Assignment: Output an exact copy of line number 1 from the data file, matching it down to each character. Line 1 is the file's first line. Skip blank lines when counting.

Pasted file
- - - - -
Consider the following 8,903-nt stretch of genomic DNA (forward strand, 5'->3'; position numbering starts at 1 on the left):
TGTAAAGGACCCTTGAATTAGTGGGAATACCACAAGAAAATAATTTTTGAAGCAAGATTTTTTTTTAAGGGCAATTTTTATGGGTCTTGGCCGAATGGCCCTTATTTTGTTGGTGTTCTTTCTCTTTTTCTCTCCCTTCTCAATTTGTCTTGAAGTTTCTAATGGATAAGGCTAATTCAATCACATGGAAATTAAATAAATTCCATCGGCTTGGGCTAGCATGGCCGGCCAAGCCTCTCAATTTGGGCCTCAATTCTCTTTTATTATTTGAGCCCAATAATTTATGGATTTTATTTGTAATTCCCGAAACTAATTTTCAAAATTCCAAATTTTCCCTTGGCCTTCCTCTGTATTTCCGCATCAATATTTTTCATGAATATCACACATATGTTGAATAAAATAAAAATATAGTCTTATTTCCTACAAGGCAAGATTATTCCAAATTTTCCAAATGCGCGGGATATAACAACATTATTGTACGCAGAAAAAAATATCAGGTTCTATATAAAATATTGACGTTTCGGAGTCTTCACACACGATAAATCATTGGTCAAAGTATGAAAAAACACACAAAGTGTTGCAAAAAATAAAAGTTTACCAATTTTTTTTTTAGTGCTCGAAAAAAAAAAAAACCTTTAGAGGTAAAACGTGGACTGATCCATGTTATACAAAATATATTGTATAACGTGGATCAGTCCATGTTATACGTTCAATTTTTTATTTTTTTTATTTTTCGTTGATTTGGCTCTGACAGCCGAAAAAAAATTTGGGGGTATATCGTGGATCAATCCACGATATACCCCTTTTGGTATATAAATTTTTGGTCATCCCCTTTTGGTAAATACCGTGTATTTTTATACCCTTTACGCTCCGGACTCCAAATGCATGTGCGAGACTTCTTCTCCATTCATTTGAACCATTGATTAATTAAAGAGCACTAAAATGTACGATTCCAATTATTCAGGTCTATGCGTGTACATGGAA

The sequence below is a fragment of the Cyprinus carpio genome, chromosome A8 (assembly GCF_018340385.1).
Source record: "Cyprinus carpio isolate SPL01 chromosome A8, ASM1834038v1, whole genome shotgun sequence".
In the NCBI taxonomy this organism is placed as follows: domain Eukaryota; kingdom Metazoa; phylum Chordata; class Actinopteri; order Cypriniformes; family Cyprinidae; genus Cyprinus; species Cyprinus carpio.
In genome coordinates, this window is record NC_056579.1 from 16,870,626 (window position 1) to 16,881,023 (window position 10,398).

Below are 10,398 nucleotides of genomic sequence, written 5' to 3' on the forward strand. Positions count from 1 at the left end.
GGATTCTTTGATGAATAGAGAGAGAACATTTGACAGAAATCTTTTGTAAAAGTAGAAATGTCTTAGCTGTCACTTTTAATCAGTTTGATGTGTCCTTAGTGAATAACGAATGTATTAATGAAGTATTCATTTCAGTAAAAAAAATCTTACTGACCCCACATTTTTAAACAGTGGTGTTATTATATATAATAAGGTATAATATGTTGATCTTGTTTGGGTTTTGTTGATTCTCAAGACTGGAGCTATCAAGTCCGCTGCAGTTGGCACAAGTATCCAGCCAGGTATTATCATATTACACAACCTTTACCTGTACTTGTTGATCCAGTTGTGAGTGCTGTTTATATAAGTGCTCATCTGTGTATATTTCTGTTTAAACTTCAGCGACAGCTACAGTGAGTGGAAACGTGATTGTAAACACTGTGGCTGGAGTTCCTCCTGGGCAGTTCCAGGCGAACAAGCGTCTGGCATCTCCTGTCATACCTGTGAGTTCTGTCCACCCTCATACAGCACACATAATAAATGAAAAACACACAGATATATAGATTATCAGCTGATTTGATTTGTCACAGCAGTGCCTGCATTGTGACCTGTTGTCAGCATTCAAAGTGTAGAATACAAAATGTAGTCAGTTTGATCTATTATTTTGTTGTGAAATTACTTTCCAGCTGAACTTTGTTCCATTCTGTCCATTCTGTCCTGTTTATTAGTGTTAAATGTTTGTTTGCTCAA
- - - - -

Consider the following 8,903-nt stretch of genomic DNA (forward strand, 5'->3'; position numbering starts at 1 on the left):